Re: non-free firmware in the linux kernel
Sven Luther wrote:
> Hi all,
> I am cross posting to debian-release and debian-boot, since this will
> affect them too.
> Basically, the situation is like this :
> 1) there where drivers under implicit GPL licence with binary only
> firmware. Since there was no explicit licence for this firmware, it was
> GPL, and since it was sourceless, it was non-distributable. We started
> work to get upstreams to relicence their code, which happened with the
> tg3 and qla2xxx drivers, but failed for others, like the acenic one,
> partly because of the demise of the company producing them and various
> acquisitions which left the IP in an unknown state nobody seems to
> bother with.
> 2) there are now drivers which contains non-free firmware blobs, with
> explicit licence, and these are thus distributable. A quick search for
> fw_ revealed 159 such files in 2.6.15.
I would like to add that I have volunteered to
(a) assist with converting these to the request_firmware infrastructure
(b) package the blobs for 'non-free'. Udebs provided on request.
I actually *did* this for tg3 (back when the firmware was undistributable,
but before I'd noticed that). However, all my work so far has been
rejected by upstream for reasons which I can only call pure hostility (I
have seen few technical reasons, and have received no response to requests
regarding what would be an acceptable patch). The corresponding patches
have been removed from the Debian kernel because the kernel maintainers at
the time did not want to maintain patches relative to upstream. This does
not exactly encourage me to work on other drivers. I have since misplaced
my tg3 work, and would have to retrieve it from an old Debian kernel
package. Help doing so would be appreciated :-)
> 3) an effort seems to be happening inside the upstream kernel to use the
> request_firmware infrastructure which allows to load firmware code from
> userland through an hotplug mechanism. There seem to be more and more
> drivers going this way, since there aare more in current git than in
> 2.6.15 which was released a week ago, qla2xxx being among them.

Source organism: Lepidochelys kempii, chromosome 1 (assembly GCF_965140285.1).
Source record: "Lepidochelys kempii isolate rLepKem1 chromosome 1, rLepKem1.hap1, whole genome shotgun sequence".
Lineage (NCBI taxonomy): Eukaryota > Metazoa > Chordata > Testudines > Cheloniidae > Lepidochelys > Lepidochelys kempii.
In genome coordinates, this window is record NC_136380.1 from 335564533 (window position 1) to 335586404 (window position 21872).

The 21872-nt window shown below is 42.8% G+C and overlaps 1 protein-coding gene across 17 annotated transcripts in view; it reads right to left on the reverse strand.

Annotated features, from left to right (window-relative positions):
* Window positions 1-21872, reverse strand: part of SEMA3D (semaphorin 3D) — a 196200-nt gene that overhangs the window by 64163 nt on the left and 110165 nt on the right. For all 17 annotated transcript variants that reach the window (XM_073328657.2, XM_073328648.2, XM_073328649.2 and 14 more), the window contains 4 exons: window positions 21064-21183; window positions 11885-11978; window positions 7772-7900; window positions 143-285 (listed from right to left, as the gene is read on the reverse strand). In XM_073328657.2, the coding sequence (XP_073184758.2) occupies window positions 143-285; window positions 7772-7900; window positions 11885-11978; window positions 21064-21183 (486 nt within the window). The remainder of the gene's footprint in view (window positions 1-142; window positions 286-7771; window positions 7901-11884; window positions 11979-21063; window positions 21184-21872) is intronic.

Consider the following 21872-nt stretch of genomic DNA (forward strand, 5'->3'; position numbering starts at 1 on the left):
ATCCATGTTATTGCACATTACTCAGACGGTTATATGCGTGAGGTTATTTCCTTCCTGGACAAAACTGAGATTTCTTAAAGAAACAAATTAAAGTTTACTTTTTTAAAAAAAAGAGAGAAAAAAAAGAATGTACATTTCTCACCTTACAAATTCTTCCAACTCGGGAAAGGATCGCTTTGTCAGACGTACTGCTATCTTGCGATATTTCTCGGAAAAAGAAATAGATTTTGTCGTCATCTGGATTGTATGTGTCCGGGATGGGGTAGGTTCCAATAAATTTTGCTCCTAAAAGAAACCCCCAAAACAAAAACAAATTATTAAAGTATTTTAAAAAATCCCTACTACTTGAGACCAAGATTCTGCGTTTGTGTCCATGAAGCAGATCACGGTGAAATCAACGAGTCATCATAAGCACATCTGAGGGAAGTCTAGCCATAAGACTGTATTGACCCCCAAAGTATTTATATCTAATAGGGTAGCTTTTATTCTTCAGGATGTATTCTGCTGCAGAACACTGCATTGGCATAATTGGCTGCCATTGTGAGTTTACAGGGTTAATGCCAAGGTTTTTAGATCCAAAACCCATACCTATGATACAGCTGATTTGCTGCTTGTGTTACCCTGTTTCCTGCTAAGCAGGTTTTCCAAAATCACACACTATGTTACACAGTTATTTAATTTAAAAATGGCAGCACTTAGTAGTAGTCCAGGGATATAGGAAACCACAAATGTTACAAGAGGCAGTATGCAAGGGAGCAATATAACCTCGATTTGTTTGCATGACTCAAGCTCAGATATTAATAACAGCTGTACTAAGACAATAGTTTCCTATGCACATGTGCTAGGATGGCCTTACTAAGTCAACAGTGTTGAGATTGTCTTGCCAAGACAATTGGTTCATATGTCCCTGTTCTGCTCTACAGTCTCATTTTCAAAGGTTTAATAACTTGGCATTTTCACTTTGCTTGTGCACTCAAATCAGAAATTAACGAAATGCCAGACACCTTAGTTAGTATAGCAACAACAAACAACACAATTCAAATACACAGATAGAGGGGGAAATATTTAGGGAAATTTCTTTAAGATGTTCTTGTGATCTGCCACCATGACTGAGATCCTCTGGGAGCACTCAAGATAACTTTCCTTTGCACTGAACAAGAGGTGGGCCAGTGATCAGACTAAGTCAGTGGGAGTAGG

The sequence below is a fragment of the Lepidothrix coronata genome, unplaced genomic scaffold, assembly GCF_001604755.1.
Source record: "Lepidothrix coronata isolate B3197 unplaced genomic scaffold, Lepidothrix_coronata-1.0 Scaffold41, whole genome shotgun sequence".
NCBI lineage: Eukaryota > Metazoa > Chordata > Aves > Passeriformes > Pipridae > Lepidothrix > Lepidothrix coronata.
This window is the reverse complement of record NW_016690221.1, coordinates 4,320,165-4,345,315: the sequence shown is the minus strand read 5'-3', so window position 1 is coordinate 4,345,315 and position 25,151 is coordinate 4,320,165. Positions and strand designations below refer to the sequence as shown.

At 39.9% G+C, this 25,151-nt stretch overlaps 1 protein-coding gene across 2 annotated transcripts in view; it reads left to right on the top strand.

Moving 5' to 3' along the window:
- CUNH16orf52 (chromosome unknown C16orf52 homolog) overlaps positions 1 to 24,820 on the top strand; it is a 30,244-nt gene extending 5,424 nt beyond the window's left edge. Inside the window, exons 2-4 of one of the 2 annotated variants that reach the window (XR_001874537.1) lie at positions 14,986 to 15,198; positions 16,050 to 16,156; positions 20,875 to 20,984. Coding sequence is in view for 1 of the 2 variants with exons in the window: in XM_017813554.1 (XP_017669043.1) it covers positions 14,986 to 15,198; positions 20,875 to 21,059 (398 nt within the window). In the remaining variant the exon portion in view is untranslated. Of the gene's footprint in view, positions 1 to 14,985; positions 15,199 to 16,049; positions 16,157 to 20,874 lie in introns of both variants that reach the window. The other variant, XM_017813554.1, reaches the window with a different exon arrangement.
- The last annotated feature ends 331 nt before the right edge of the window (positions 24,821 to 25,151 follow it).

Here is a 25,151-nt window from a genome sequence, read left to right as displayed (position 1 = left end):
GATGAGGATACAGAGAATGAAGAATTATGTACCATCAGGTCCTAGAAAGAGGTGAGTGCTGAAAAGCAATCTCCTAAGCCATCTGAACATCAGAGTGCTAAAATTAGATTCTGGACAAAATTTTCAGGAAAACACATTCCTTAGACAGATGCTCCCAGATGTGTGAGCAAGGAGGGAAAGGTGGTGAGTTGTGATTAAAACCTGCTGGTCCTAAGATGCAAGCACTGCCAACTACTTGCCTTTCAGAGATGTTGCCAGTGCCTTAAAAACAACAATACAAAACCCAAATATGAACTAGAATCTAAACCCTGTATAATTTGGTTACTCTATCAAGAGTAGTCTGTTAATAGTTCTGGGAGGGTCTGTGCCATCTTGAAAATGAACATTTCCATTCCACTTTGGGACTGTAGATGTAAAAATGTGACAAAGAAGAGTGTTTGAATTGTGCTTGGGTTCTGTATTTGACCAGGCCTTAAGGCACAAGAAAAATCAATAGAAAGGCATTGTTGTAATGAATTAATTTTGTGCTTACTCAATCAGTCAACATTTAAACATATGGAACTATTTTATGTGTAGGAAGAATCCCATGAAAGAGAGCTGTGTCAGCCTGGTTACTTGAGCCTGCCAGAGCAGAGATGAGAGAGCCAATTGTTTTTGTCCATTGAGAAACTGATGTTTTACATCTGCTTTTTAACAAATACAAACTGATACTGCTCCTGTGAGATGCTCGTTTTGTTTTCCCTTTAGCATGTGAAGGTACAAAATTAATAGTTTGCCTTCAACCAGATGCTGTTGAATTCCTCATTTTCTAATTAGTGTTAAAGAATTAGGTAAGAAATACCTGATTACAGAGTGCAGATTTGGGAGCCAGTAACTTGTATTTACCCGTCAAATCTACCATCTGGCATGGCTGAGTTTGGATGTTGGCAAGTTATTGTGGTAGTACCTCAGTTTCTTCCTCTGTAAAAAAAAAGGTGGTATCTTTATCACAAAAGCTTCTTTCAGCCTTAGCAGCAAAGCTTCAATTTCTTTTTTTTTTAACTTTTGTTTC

> Here is a link to the relevant wiki page about the cleaning up of messy
> licences : http://wiki.debian.org/KernelFirmwareLicensing
> So, basically this means we have the following options :
> a) we move the whole kernel to non-free :)
> b) we move the affected modules to non-free. Well those that have their
> licencing solved, the others will simply no more be distributed, or
> distributed form an unofficial source.
OK, but (c) is better. However, we can use a combination of (b) and (c).
> c) we move the firmware in non-free, and actively use the
> request_firmware mechanism.
> d) we go for a new GR, asking for an exception for the linux kernel, in
> order to still stay in main, even though the firmware is non-free,
> arguing that said firmware is more akin to hardware, since it replaces
> firmware on a prom or flash on the expansion card, and you thus lose no
> freedom if we distribute it, and the pain the other solutions will cause
> to ourselves and our users.
If my DD application ever goes through, I would definitely vote against
this, because the argument is completely bogus. For an similar argument,
"An implementation of BASIC is more akin to hardware, because it replaces
IBM BASIC which used to be kept in ROM". This argument might wash if the
"firmware" was not code at all, but in the cases I know of, the "firmware"
is in fact code for MIPS, ARM, and other ordinary CPUs which are on the
> I think everyone agrees that a) is not a possibility. Both b) and c)
> require a non-negligible amount of work, altough b) is less work than c),
> but c) is the better solution, and also to the best of my knowledge the
> one which upstream seems to favour, altough both may mean a long-term
> additional work for the kernel-team, work which the kernel team is not
> really prepared to make, which leaves d). Not sure if d) is politically
> right right now with regard to the GFDL situation, but that is another
> issue, which will then need to be debated.
(d) is unacceptable. I have *volunteered* to work on (b) and (c) and I am
happy to be the effective maintainer for any involved patches and packages.
I see no reason why that would not be acceptable to the kernel team. I'm
even happy to leave any individual non-free lump in 'main' while the work
on making it loadable from non-free is in progress.
> So, Andreas, you proposed help and bug squasing parties focused on this, i
> guess it is now clear what needs done :), and i can only stress that this
> needs an additional comitment of help, since any patch which will come up
> will probably have to be maintained by the debian kernel team for a long
Committment made. Will it be accepted?
> Also, if we go the BSP way, it has to make clear that it had to be a long
> standing and coordinated effort, since random patches of dubious quality
> will probably only make matters worse for the kernel team..
> I also CCed the debian-boot team, since it becomes evident that this will
> mean some work on the d-i part, either to move the whole of d-i into
> nonfree (case a), or to modify d-i to use non-free .udebs for certain
> modules or firmware.
> Ok, i believe this summarizes the discussion of this evening, a log of the
> irc discussion can be found at :
You should have invited me, you know. :-)